Figure 5.
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Figure 5. Forest plot for the right-sided prevalence of the RLN posterior to ITA. RLN: recurrent laryngeal nerve; ITA: inferior thyroid artery.

Figure 6.
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Figure 6. Forest plot for the left-sided prevalence of the RLN posterior to ITA. RLN: recurrent laryngeal nerve; ITA: inferior thyroid artery.
Discussion▴Top 

The first well-described enlargement of the thyroid gland goes back to the ages of the Roman Empire; later, a detailed explanation of the thyroid anatomy was given in the 16th century AD by Leonardo da Vinci [17]. Surgery for thyroid diseases has evolved over the years; however, despite the vast decrease in morbidity, this is still an issue, and injury of the RLN can have a detrimental impact on patients’ quality of life and cause psychosocial distress [18].

According to several studies, injury of RLN during thyroidectomy varies from 1.5% to 14% [19-21]. Recovery takes place within 1 year in more than 80% of cases [22]. The most common cause of litigation related to performed surgical operations worldwide is iatrogenic vocal cord palsy [23]. The main mechanisms of damaging the RLN during thyroidectomy are pressure, laceration, thermal damage, division, ligation, ischemia, and manipulation [24-26]. Additional lack of surgical plan during dissection, caused by fibrosis and scar tissue resulting from previous interventions, is a well-known reason for iatrogenic damage of the RLN. The result is that 12.5% of patients suffer from temporary vocal cord paralysis, and unfortunately, 3.8% will experience permanent paralysis [27].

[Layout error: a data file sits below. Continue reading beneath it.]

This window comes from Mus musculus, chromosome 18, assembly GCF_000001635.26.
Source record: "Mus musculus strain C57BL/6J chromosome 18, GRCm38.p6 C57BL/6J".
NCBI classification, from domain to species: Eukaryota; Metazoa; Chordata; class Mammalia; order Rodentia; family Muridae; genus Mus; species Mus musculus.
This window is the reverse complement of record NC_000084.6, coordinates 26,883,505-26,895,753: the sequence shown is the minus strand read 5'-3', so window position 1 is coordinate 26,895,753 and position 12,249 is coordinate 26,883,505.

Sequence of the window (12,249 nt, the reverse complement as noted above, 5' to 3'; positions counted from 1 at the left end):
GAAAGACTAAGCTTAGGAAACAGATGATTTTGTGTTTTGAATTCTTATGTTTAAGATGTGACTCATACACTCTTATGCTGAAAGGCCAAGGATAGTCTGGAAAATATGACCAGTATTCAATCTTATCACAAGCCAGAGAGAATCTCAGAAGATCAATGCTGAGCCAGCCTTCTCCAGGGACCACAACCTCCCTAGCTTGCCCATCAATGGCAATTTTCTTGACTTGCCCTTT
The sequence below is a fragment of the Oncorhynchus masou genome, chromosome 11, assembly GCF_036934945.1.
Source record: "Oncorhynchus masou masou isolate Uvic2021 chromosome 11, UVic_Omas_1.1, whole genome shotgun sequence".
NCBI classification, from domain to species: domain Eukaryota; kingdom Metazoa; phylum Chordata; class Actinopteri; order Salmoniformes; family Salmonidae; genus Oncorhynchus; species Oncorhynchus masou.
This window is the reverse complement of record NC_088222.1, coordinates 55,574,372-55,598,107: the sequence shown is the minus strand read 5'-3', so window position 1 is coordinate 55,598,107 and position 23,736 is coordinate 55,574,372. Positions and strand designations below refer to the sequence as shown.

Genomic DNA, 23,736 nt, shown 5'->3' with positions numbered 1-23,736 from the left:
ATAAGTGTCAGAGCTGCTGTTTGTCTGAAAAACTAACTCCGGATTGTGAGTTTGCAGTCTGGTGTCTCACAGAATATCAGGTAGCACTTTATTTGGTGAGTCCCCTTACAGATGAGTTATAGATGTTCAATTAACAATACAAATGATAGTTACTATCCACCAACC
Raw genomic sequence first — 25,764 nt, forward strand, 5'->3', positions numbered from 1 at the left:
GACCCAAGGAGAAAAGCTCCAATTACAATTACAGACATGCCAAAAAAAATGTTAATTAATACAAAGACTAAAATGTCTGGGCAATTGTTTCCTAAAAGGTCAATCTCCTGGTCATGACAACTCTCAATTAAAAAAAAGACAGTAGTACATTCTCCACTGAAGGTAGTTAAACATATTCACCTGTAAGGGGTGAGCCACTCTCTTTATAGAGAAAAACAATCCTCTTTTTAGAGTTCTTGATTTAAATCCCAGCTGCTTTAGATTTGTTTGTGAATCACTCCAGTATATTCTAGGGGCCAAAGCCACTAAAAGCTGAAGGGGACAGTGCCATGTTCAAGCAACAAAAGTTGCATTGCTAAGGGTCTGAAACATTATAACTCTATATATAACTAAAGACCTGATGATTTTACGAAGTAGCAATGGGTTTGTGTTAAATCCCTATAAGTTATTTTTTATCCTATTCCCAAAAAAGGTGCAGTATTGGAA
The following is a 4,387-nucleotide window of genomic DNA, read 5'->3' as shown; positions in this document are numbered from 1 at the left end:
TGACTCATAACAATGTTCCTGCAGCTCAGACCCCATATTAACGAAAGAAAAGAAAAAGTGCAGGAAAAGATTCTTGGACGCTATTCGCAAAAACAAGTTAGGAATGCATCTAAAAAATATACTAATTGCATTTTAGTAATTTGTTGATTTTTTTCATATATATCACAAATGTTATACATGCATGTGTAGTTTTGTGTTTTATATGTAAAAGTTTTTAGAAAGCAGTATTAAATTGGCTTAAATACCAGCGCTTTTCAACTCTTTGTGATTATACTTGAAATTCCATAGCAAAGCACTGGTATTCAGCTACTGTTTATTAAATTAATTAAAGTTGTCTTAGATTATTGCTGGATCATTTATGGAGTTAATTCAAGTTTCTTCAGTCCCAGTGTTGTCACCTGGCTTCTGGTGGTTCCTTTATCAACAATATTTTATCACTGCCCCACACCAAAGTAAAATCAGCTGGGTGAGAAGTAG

Fowler [28], and later, Skandalakis et al [29] concluded that injury to the RLN is more common when the nerve lies anterior to or between the ITA. Surgeons should also take care when performing operations of the thyroid on the right side because of the predominance of the anterior configuration [30].

There are studies suggesting that intraoperative nerve monitoring (IONM) has not proven more effective than direct nerve visualization has [31, 32]. However, when there is an anatomical variant, reoperation of the thyroid gland or obscured pathology IONM should be used to prevent iatrogenic injury of the RLN [33].